Self-Plucked Blue Noodle
Cameron Highlands Travel Blog› entry 1 of 2 › view all entries
May 5th, 2007 – by: aoisoba
It just hit us.
We wanted a break. We need a quick out-of-country holiday without charging VL days.
Chili F, got a good idea: Cameron.
Based from hearsays, it’s akin to Baguio…cool climate (which is a welcome change as we were starting to look like prunes from heat and humidity), strawberries (uhmmm yummy!) and perhaps some cuties (yummier!)
Anyhoo, the trip was a 2 days stint. We left our beloved host country at 10PM fri night.
I think all of us were shivering from the relentless blast of air conditioner…except for one, who as described by Chili A as a ‘smartypants’ bringing a malong and sleeping peacefully all the way to the la-la land.
First, we got dropped off to our hotel.Thanks to chili F, we got a lovely hotel with a lobby that looks like going for a united nations theme with all the flags draping from the banisters.
‘Umph’ #1: Boh Tea Tree plantation
Cameron Highlands named after William Cameron, a British colonial government surveyor who discovered the plateau on an expedition. The place became a hit after realization of the fertility of the lands. Currently, it is one of the biggest tea , vegetable producing area
In my opinion, the first stop would have been more impressive without the pathetic ‘i-am-so-sick’ tour guide. This guide makes getting traffic in edsa more like a trip to heaven.
Anyhoo, we were surrounded by a picturesque landscape so the innate shutterbugs in all of us were busy taking pictures and taking turn in posing.
Tidbit info: Tea like us also takes a break, after being pruned for 1 season it will rest for 1 reason before it will be pruned for harvesting again.
‘Umph’ #2: Tea Factory
Remember the sardine commercial by cesar montano, to assure the freshness of the product is that a factory was set beside the shore? Same idea with the tea folks, to assure the quality of the tea, they set up the factory near the farm,’to pick and pack’ on the same day.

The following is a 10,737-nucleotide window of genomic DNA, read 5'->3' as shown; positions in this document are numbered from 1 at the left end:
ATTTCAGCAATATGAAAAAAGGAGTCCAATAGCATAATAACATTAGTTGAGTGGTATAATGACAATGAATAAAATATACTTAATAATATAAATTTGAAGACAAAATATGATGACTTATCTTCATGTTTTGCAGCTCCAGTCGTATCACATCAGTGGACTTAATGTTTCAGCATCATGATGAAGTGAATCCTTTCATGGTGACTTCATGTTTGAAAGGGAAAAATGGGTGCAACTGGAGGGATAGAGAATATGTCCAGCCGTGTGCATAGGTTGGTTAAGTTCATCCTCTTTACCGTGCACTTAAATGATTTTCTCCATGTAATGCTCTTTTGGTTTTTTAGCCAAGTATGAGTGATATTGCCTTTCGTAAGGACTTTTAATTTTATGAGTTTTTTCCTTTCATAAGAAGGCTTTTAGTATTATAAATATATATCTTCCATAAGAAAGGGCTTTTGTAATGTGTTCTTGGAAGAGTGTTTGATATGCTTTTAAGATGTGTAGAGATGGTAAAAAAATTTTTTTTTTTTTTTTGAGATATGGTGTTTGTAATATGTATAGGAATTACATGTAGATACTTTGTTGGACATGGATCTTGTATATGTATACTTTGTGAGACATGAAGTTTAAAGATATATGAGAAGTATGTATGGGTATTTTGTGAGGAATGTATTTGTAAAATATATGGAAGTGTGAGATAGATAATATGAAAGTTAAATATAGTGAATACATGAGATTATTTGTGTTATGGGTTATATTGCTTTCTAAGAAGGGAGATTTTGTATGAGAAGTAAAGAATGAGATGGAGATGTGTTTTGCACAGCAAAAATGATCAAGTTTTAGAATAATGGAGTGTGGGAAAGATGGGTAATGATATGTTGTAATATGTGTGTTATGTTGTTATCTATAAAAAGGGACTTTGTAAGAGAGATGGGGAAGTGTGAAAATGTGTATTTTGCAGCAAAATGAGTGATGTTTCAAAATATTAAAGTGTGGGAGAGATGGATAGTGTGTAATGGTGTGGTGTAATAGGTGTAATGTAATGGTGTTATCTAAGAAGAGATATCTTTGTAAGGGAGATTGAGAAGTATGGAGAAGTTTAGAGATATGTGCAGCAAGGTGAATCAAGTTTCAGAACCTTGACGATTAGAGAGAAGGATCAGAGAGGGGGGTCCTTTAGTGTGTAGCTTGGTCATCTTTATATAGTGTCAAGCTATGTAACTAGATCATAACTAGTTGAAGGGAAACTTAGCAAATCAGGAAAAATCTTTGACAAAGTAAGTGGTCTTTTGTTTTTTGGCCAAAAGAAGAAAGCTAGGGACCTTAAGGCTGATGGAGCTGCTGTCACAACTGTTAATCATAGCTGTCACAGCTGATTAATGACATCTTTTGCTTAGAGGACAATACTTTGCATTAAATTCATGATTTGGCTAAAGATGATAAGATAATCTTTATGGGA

My 5kb memory is failing me now, the 2nd guide (a very good guide) gave us a rundown on the process. If I remember it correctly, it was drying, selecting and cooking.
‘Umph’ #3: Moss Forest
Intriguing huh? It is actually ecologically informative on how mosses, yes the green icky ones, helps in conserving the rainforests. We were then asked if we wanted to go for the short trek to take a glimpse on the big pitcher plant.
Well, the trek may be a short one, but for someone whose idea of exercise is yawing 10 times a day, is not a picnic. The mud takes a lot of energy, it was stressful to concentrate not to slip or else get a muddy pants .
The climax of the trek was to snap a shot of the pitcher plant
Chili F was a real hustler err I mean she breezed through the trek and assisted the whale-coordinated me on the walk. Chili A also gracefully finished the trek while talking on the phone, beat that! The result was three with muddy trainers and 2 with squeaky clean trainers.
‘Umph’ #3: Chrysanthemum Farm
‘Umph’ #4: Water Cress Farm
First this is the pic of our 2nd guide. I rate him one big smiley.
Ok we never really went to the farm itself, but we just got a bird’s eyeview of it.Interesting enough, since farms are way down in a valley like landscape, a special cablecart is used to transport the produce from the farm to the main road. Too bad I can’t try it.
‘Umph’ #5: Self-Plucking Strawberry Farm
Yes you read it correctly, that’s how they call farms wherein you can pick your strawberries.
The only thing that impressed me here is that one Chili uses her charm on one of the tour staff, and it was rewarded with a jam .
‘Umph’ #6: Veggie/Flower Farm
Totally forgot what exactly the farming process employed for these veggies, but the gist of it is that instead of planting them directly to the land, veggies are planted on this cushion like tube filled with sawdust and water is supplied in a controlled continuous way.
‘Umph’ #7 Cactus Farm
We just love farms, don’t we ;) Anyhoo, the farm indeed exhibits a lot of cacti variety
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